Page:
2 Help For Users

From the user’s perspective, there’s nothing to the GnuTLS integration. It Just Works for any Emacs Lisp code that uses open-protocol-stream or open-network-stream (see Network Connections in The Emacs Lisp Reference Manual). The two functions are equivalent, the first one being an alias of the second.

There’s one way to find out if GnuTLS is available, by calling gnutls-available-p. This is a little bit trickier on the W32 (Windows) platform, but if you have the GnuTLS DLLs (available from https://sourceforge.net/projects/ezwinports/files/ thanks to Eli Zaretskii) in the same directory as Emacs, you should be OK.

Function: gnutls-available-p

This function returns non-nil if GnuTLS is available in this instance of Emacs, nil otherwise. If GnuTLS is available, the value is a list of GnuTLS capabilities supported by the installed GnuTLS library, which depends on the library version. The meaning of the capabilities is documented in the doc string of this function.

Oh, but sometimes things go wrong. Budgets aren’t balanced, television ads lie, and even TLS and SSL connections can fail to work properly. Well, there’s something to be done in the last case.

Variable: gnutls-log-level

The gnutls-log-level variable sets the log level. 1 is verbose. 2 is very verbose. 5 is crazy. Crazy! Set it to 1 or 2 and look in the *Messages* buffer for the debugging information.

Variable: gnutls-algorithm-priority

The gnutls-algorithm-priority variable sets the GnuTLS priority string. This is global, not per host name (although gnutls-negotiate supports a priority string per connection so it could be done if needed). For details see the GnuTLS documentation and the GnuTLS priority string syntax and description.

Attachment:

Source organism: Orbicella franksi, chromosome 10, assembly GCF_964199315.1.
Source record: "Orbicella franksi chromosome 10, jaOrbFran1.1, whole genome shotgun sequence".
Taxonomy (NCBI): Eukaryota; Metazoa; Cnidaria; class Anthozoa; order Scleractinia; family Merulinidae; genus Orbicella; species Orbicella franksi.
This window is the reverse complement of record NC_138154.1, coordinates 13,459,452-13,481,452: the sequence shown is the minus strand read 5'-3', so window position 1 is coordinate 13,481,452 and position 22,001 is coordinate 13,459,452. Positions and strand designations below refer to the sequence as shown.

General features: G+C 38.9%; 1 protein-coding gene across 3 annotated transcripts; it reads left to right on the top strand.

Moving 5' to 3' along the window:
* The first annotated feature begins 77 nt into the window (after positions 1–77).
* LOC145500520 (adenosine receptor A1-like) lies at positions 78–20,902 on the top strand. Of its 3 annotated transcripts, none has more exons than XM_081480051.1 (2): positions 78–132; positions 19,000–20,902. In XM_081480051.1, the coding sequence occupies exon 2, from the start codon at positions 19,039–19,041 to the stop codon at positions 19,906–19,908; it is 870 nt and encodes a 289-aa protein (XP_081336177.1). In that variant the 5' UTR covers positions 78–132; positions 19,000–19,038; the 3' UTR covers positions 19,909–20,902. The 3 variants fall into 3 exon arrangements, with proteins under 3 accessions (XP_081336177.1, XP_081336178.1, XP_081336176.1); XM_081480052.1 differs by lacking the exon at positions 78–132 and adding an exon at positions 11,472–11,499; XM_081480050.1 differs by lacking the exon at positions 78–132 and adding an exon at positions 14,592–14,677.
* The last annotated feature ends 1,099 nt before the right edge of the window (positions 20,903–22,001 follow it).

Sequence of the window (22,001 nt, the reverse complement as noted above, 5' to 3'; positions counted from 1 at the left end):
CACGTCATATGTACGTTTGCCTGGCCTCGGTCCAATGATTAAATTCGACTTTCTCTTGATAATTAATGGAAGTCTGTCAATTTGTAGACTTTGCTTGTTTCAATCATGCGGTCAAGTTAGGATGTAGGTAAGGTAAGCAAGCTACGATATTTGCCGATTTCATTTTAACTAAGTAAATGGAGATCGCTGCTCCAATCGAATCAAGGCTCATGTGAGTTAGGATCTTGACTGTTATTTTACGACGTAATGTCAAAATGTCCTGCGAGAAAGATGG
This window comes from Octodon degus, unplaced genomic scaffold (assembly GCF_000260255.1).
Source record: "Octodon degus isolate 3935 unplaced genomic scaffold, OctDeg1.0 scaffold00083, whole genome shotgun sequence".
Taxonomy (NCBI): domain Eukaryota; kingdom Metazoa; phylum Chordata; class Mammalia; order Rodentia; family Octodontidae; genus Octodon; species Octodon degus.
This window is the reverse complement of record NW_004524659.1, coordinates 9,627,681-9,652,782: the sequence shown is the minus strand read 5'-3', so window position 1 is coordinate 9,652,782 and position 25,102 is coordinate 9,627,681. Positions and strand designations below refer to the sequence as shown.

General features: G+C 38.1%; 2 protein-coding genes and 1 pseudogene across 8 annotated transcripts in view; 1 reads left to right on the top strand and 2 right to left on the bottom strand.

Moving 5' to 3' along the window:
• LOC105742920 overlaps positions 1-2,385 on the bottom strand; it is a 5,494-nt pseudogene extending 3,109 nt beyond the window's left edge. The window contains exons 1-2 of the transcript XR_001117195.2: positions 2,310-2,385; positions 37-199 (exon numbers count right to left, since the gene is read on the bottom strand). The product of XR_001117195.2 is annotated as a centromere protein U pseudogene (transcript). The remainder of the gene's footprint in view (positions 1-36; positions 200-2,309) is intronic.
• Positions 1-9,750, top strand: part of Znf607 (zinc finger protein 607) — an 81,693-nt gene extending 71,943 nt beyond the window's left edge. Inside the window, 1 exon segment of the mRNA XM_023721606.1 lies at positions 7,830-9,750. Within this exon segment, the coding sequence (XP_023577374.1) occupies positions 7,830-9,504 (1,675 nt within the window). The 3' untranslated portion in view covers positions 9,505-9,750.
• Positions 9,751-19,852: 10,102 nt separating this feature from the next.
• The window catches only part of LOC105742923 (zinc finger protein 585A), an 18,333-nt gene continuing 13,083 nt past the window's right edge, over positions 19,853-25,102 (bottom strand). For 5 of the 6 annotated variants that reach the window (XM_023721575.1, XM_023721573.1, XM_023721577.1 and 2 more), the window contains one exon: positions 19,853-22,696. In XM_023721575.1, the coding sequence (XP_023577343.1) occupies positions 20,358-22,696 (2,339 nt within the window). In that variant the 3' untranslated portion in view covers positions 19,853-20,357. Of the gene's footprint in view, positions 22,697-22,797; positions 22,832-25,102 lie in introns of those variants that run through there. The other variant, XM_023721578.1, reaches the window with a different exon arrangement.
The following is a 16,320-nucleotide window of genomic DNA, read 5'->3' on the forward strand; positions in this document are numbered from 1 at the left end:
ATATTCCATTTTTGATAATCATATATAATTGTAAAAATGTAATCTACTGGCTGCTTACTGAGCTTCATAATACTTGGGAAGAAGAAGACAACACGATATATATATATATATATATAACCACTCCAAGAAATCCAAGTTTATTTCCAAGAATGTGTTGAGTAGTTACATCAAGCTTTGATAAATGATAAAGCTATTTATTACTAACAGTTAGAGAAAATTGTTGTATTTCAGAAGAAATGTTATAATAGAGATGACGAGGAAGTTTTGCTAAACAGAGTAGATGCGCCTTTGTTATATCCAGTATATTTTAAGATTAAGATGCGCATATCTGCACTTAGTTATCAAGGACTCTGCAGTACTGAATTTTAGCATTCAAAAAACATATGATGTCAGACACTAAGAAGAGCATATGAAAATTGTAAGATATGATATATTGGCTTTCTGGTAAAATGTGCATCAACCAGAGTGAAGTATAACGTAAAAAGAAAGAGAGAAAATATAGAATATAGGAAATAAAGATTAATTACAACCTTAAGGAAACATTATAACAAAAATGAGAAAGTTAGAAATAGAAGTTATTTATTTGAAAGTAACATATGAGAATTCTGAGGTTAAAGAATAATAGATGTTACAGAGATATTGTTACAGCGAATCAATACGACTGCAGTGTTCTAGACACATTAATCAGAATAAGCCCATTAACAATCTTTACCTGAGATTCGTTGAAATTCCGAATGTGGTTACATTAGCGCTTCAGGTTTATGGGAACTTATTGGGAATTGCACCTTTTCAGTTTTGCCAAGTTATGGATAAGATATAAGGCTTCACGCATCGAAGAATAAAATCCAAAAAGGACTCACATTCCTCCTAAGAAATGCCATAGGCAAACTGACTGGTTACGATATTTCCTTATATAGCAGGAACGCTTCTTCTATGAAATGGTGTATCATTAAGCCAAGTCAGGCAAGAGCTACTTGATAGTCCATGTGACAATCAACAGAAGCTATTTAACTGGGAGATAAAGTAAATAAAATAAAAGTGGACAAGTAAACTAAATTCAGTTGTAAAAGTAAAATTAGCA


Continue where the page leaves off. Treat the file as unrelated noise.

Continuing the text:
Variable: gnutls-trustfiles

The gnutls-trustfiles variable is a list of trustfiles (certificates for the issuing authorities). This is global, not per host name (although gnutls-negotiate supports a trustfile per connection so it could be done if needed). The trustfiles can be in PEM or DER format and examples can be found in most Unix distributions. By default the following locations are tried in this order: /etc/ssl/certs/ca-certificates.crt for Debian, Ubuntu, Gentoo and Arch Linux; /etc/pki/tls/certs/ca-bundle.crt for Fedora and RHEL; /etc/ssl/ca-bundle.pem for SUSE; /usr/ssl/certs/ca-bundle.crt for Cygwin; /usr/local/share/certs/ca-root-nss.crt for FreeBSD. You can easily customize gnutls-trustfiles to be something else, but let us know if you do, so we can make the change to benefit the other users of that platform.

Variable: gnutls-verify-error

The gnutls-verify-error variable allows you to verify SSL/TLS server certificates for all connections or by host name. It defaults to nil for now but will likely be changed to t later, meaning that all certificates will be verified.

There are two checks available currently, that the certificate has been issued by a trusted authority as defined by gnutls-trustfiles, and that the hostname matches the certificate. t enables both checks, but you can enable them individually as well with :trustfiles and :hostname instead.

Because of the low-level interactions with the GnuTLS library, there is no way currently to ask if a certificate can be accepted. You have to look in the *Messages* buffer.

Variable: gnutls-min-prime-bits

The gnutls-min-prime-bits variable is a pretty exotic customization for cases where you want to refuse handshakes with keys under a specific size. If you don’t know for sure that you need it, you don’t. Leave it nil.